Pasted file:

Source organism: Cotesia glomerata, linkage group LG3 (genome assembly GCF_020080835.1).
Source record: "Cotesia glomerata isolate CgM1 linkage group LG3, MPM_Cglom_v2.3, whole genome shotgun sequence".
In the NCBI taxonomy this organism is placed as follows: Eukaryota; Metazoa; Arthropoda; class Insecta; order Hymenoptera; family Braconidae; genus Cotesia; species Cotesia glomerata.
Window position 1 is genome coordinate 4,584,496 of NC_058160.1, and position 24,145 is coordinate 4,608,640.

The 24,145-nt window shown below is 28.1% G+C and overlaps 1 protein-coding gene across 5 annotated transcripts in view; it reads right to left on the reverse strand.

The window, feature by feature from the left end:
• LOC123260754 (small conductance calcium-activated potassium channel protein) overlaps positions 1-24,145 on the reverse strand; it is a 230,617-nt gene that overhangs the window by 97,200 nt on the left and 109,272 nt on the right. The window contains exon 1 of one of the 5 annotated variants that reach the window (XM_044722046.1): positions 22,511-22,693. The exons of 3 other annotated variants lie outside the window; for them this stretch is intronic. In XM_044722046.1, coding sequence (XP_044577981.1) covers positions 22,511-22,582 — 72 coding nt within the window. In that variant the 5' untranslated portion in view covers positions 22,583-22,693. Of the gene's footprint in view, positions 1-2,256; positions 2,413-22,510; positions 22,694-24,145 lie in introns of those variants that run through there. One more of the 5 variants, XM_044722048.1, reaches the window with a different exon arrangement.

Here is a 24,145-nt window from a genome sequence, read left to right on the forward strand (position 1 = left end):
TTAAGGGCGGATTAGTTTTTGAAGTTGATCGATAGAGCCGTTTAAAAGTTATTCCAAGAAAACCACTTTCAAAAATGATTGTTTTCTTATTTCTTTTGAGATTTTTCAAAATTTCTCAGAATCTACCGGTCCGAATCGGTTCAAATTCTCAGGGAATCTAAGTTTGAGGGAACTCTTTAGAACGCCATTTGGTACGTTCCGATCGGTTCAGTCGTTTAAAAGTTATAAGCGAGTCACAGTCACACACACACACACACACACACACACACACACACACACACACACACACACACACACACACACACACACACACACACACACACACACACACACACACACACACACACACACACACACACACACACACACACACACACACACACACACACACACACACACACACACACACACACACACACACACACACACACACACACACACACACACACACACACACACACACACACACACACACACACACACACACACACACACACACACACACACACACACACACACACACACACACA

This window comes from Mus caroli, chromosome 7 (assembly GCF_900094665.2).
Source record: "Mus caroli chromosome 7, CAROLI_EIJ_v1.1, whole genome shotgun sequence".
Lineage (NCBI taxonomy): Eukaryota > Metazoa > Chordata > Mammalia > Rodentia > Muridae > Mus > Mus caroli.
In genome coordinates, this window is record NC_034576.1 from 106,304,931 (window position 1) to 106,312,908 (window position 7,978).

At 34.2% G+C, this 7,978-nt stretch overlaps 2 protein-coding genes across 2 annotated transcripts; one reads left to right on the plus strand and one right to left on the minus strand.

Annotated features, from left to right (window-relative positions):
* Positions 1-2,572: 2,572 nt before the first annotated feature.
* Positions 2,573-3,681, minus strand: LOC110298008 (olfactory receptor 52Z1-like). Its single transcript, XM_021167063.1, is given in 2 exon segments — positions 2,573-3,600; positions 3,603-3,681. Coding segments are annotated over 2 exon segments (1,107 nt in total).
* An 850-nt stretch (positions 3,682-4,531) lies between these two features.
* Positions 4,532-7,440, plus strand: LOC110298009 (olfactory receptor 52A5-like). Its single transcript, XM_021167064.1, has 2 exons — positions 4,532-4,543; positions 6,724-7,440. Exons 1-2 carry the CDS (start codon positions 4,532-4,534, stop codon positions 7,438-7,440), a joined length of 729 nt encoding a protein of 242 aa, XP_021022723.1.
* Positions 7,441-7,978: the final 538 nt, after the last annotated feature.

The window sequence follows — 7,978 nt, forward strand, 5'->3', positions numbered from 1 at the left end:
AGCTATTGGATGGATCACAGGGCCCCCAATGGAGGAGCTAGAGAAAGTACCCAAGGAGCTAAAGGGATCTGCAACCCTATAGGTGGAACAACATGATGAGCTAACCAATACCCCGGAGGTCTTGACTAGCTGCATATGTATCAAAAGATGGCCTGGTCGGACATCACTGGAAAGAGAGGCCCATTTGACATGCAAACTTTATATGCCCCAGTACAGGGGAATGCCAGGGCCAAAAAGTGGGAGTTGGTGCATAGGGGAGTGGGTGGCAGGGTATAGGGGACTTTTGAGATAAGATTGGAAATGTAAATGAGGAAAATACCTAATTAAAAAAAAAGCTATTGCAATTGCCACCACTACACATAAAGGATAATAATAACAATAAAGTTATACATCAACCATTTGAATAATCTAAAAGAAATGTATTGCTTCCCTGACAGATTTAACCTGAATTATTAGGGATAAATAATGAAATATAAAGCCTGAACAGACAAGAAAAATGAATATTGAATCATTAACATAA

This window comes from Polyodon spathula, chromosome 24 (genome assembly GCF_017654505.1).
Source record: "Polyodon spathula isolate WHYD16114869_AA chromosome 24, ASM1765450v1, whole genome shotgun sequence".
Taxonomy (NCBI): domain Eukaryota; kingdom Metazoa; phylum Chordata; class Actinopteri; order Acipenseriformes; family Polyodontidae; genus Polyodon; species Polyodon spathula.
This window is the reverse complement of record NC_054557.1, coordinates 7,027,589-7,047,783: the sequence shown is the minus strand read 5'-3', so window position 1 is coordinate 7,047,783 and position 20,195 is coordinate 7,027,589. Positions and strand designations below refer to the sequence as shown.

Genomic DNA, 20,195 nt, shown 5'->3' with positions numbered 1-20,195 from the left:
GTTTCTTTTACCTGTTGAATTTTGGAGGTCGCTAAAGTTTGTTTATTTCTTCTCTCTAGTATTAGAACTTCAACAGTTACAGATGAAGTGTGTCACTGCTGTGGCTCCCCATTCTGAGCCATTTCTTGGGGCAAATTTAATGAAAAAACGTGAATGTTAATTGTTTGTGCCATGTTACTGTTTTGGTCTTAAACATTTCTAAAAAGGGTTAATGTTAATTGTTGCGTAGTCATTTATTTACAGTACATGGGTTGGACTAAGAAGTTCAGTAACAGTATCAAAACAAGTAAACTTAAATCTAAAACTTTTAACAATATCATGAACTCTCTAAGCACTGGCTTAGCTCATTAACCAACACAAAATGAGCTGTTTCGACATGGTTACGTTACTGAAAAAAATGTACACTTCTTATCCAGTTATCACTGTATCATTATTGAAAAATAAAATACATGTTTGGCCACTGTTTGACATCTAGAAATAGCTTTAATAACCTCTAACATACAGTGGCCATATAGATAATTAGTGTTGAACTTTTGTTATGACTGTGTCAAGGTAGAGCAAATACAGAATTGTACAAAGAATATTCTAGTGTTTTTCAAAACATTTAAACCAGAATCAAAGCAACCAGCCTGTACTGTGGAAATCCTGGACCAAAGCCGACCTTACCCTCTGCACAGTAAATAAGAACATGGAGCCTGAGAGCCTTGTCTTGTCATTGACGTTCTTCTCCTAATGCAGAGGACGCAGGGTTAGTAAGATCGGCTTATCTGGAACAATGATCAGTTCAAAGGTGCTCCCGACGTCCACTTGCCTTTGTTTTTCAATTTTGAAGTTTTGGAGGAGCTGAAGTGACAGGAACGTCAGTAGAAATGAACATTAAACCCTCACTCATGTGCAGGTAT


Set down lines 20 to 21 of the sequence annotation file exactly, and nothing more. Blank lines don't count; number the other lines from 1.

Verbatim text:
* Positions 7,441-7,978: the final 538 nt, after the last annotated feature.

The window sequence follows — 7,978 nt, forward strand, 5'->3', positions numbered from 1 at the left end: